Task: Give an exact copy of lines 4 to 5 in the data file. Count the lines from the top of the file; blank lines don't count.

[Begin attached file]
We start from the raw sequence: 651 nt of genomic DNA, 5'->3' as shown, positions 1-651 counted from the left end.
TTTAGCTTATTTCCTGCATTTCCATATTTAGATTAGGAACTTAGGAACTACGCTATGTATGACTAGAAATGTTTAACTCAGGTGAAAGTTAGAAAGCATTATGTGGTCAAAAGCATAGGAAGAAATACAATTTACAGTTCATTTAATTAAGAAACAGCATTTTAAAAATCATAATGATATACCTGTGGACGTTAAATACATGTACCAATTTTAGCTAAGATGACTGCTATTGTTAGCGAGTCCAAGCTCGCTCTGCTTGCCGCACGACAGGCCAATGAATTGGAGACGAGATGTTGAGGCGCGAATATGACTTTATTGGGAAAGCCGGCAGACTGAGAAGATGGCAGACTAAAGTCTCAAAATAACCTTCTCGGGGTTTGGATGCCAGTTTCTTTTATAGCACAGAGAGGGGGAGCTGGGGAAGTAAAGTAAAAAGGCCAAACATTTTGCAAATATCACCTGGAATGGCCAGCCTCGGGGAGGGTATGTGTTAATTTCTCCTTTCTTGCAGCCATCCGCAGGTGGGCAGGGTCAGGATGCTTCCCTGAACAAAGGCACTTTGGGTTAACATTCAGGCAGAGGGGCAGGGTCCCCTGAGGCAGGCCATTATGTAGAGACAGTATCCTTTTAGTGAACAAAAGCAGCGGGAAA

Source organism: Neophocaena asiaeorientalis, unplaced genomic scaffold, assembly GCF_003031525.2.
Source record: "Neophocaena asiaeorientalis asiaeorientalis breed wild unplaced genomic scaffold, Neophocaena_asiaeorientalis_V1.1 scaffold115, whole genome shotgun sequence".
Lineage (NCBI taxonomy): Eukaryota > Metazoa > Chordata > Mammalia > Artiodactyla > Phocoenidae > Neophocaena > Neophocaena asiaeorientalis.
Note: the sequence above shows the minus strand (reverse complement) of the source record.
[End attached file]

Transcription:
Source record: "Neophocaena asiaeorientalis asiaeorientalis breed wild unplaced genomic scaffold, Neophocaena_asiaeorientalis_V1.1 scaffold115, whole genome shotgun sequence".
Lineage (NCBI taxonomy): Eukaryota > Metazoa > Chordata > Mammalia > Artiodactyla > Phocoenidae > Neophocaena > Neophocaena asiaeorientalis.